Isuzu & joe: I like the ‘theory’ but to extrapolate one might say Willie lost his job over that benching. He lost Reyes, lost the race to a playoff berth, then lost the team who simply did not respond to him after that.

    Thats not to say benching cannot send a message, but i dont think either was handled well by the manager at the respective times or the results backfired.

    Deb: As a white collar america fan, i believe the ‘managers’ job is strategic operations, and personnel management. A poor personnel decision can be costly.

  3. joe July 7, 2008 at 3:24 pm
    C’mon Deb, there’s no such thing as a “non topic” in the blogosphere!

    I think it’s an interesting comparison, and to Mic’s point I firmly believe that if Willie had slammed down his iron hand earlier in the season, things might have turned out differently. In retrospect, the ’07 Mets were sorely missing an on-field leader (as is the ’08 version), and therefore Randolph needed to be more hands-on. Perhaps if he scolded, say, Carlos Delgado in early June of 2007, it could have sent a message to the rest of the team: ‘Willie means business, and we better come to play’.

    Rollins may not be hitting as well since the benching, but there’s no doubt that the Phillies continue to give 100% effort from innings one through nine (and beyond). Part of that has to be related to seeing their MVP get benched for dogging it.

  4. isuzudude July 7, 2008 at 3:42 pm
    Thanks for the article, Joe…and thanks for understanding the reasoning behind the topic, Mic.

    In my opinion, this is a definite topic for Met fans because there may be a pattern developing. Reyes was benched for dogging it last year, and consequently went on to slump and sulk the rest of the season, helping to lead to the demise of the 2007 Mets. Now this season, the Phillies do the same thing to Rollins, and, at least for the short-term, his reaction to the benching is very similar to Reyes’, not to mention the Phillies have been a sub-.500 team since the benching. It may be a complete coincidence and there may be absolutely no correlation between a benching and a slump (although I would beg to differ), but I certainly think the topic is worthy of elaboration.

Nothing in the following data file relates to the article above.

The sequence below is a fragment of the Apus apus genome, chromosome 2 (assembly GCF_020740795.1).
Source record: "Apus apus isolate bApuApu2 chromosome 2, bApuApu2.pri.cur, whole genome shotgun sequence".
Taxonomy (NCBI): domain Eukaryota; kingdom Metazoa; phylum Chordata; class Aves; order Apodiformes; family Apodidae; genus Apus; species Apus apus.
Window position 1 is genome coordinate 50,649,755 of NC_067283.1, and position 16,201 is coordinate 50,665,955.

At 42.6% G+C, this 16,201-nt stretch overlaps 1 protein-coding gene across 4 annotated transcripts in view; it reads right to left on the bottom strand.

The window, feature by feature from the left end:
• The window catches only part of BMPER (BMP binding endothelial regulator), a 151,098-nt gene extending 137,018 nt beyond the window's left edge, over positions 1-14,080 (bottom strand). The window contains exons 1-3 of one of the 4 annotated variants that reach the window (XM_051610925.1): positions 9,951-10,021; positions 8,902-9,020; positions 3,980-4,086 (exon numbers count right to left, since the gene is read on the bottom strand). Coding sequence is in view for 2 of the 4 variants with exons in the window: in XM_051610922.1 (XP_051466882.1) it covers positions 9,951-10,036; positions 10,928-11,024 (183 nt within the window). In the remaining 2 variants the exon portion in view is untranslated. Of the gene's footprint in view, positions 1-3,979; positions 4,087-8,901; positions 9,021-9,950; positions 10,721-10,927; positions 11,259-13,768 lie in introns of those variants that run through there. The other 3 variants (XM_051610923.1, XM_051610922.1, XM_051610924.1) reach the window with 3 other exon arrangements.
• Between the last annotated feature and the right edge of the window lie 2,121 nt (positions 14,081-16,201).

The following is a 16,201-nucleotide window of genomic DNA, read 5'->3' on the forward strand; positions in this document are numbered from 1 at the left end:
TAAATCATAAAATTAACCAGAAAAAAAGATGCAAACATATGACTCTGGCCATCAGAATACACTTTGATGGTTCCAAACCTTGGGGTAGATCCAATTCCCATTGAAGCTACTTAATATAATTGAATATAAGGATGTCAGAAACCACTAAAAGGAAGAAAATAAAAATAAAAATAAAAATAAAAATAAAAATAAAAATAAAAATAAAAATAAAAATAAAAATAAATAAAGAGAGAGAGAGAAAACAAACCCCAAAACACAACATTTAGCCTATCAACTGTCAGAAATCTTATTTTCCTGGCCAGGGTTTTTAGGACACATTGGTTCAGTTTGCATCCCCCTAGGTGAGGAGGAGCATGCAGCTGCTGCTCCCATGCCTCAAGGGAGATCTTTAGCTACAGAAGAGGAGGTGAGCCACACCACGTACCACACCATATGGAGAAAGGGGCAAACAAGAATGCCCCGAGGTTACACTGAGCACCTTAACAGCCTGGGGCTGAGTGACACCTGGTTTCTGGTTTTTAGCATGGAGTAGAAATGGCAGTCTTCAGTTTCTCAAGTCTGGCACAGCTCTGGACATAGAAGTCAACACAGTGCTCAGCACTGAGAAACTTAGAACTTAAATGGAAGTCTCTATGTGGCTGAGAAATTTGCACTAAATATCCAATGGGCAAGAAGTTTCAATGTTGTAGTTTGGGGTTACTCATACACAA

5. sincekindergarten July 7, 2008 at 5:13 pm
    There’s a post at MetsBlog which goes like this . . .

    In the last 30 games, the Mets have gone 14-16. With Luis Castillo in the lineup at 2B, the Mets are 7-15 . . . and with Castillo out of the lineup at 2B, the Mets are 7-1.

    I know that this has nothing to do with Reyes, but it does have something to do with our infield.

  6. David Wright was NOT Disciplined : Mets Today September 29, 2009 at 9:04 am